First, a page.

“If you only knew the grief he and people are causing at Collinwood!” she sobs, and he heaves a sigh. This is what conversations with Carrie Stokes are like. Jeremy really should have done more background research; always do your homework before approaching the highly-strung.
“Well, what do you want me to do, educate him?” Jeremy whines, and she whirls on him, snapping, “Well, if you don’t agree with him, you should fight him!”
Another sigh. “Carrie,” he says, “I was the one passing through the woods today.”
She takes it pretty big. “So it was YOU!” she goggles. I don’t know why this is such a bombshell for Carrie; I thought we’d made that connection before the commercial break.
“On my way back to the farm,” he explains. “And I saw you all standing there, and I remembered about how my father had railed about letting Daniel Collins be buried in Christian soil. And I thought — how can people be so wrong about each other?”
So that’s your tepid teen rebellion moment, right there. I assume the kids at home raised a fist in salute and said right on, brother. Dumb ol’ people.
And here, finally, they start up the slow woodwinds music cue that they used to throw at us during Vicki and Burke scenes. This is the dawning of another Burke.
So it’s adorable, really — not the scene, of course, which is dreadful, but the fact that they’re still pretending that they think this is a soap opera. This show has made it quite clear over the last several months that the only emotion they care about is a remorseless commitment to pointless vengeance, as exemplified by Gerard Stiles, who’s got the day off today. I guess that’s why they felt like they needed to drag Jeremy onto the set; when Gerard’s not around to smile and sneer and shove dreams into people’s heads, then the show is apt to wander off, and look for mystery feet.
Still, it keeps them afloat for another day, and that’s all that matters. Carrie looks off into the corner and sighs, “Jeremy Grimes!” It’s not a terribly romantic name, but she only has another month left on the show, so let’s not spoil her moment. Carrie on.
Tomorrow: Almost Helping.
Dark Shadows bloopers to watch out for:
In the teaser, Flora greets Desmond by calling him Quentin, then corrects herself.
When Leticia tells Desmond that Gerard can be dangerous, someone can be heard walking in the studio.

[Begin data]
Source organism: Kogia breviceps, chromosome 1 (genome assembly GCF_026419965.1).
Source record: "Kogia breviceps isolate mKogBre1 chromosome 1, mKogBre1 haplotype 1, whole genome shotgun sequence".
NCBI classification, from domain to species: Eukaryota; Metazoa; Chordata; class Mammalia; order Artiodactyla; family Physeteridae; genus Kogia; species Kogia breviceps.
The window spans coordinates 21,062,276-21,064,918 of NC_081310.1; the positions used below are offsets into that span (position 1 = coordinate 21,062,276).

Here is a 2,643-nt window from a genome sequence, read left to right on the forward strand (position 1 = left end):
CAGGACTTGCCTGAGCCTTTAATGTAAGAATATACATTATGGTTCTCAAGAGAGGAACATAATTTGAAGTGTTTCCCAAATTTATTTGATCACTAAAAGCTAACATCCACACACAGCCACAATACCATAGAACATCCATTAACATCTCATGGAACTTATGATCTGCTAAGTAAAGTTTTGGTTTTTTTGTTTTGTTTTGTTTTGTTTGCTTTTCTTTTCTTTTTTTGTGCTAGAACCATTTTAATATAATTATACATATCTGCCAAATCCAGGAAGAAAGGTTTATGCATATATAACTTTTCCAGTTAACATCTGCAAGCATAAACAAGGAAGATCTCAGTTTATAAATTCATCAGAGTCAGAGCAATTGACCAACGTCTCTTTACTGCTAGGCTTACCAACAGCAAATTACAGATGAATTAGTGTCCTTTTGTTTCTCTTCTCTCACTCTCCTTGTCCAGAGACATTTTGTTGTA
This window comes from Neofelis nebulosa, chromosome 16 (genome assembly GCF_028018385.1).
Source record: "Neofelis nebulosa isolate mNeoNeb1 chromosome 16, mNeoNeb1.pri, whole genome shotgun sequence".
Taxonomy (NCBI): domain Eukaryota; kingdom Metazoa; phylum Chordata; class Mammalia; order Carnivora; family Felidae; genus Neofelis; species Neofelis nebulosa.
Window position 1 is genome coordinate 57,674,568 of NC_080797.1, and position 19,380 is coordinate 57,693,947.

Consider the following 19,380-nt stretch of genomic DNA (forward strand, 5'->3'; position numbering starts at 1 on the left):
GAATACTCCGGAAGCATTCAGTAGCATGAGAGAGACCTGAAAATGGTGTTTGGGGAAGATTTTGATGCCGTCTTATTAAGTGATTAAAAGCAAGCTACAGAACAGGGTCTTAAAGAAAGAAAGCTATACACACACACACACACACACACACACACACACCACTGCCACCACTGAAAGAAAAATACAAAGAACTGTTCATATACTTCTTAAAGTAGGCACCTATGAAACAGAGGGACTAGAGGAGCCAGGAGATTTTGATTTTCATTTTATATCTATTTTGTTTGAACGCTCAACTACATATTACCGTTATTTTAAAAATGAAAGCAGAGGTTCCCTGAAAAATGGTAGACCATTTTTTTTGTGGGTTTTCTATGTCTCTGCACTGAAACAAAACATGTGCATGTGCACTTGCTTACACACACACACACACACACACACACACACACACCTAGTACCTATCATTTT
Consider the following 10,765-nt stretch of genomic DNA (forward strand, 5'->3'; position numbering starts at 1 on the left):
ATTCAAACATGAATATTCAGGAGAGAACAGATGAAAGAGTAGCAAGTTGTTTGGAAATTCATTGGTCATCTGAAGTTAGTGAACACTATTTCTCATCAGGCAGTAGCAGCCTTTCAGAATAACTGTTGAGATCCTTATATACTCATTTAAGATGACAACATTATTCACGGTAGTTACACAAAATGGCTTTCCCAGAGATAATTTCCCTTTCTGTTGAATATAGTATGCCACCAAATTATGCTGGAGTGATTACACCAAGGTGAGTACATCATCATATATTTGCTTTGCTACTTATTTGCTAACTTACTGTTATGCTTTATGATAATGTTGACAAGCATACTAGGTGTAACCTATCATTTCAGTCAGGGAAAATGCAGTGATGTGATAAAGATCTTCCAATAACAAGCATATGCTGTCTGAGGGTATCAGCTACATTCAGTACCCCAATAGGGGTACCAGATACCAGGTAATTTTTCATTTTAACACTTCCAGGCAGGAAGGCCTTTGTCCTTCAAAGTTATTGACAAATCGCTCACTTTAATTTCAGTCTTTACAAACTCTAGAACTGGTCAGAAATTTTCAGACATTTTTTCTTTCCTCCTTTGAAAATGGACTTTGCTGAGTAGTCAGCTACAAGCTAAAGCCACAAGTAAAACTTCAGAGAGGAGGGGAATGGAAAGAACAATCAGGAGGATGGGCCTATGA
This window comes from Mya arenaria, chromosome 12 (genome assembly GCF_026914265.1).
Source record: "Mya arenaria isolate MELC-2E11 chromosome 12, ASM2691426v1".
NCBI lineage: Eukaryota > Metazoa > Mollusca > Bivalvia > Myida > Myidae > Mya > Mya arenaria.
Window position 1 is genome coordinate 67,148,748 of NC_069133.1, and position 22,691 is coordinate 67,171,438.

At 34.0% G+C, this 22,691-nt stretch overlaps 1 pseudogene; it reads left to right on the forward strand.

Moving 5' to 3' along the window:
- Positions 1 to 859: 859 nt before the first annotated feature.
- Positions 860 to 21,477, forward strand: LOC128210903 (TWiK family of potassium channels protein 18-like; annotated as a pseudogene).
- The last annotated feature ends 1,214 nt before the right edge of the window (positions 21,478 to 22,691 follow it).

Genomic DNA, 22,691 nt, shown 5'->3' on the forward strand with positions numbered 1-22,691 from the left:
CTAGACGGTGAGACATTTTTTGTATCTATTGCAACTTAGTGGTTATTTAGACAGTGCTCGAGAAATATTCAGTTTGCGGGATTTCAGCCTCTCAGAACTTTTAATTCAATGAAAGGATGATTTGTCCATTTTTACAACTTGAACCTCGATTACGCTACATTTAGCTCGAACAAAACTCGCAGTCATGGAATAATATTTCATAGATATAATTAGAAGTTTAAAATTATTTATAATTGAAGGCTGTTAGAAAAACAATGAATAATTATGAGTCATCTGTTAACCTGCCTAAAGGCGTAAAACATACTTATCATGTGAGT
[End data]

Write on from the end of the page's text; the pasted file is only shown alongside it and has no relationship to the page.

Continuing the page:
When Carrie tells Desmond that she’d like to walk home, there’s a little clatter from the studio.
Desmond talks to Flora about the magical head: “If they find out that I have it — or did have it — then I could be linked to witchcraft!”
Jeremy says, “I remembered how my father had railed about letting Daniel Collins be married — be buried in Christian soil!”
When Flora talks to Barnabas about Daniel’s funeral, there’s a lot of studio noise — footsteps, chairs moving around, and someone speaks.
Behind the Scenes:
Jeremy Grimes is played by Tom Happer, who appears in four episodes. This is his first screen role. After this, he appeared in a couple of Off-Broadway shows, and he played the villain in the 1972 CBS TV-movie Crawlspace, about a very stupid elderly couple who find a handsome, unstable teen living in the crawlspace of their house, so they invite him to live with them and ask him to chop wood. You can see a picture of him below. It doesn’t end well.
After that, Happer appeared on the 1977 NBC soap opera Lovers and Friends, which was taken off the air after five months and then came back under the title For Richer, for Poorer, and lasted for another nine months. Happer was part of the reboot, the second recast of a character who was originally called Rhett but renamed Bill when the show returned. That didn’t go that well either.
Finally, in 1984, Happer made a final acting appearance as an unnamed Gigolo in the movie Shackin’ Up, also known as New York Nights, if it’s known at all. That wrapped it up for Happer’s career; I don’t know what became of him after that. I hope he’s okay.
Tomorrow: Almost Helping.
— Danny Horn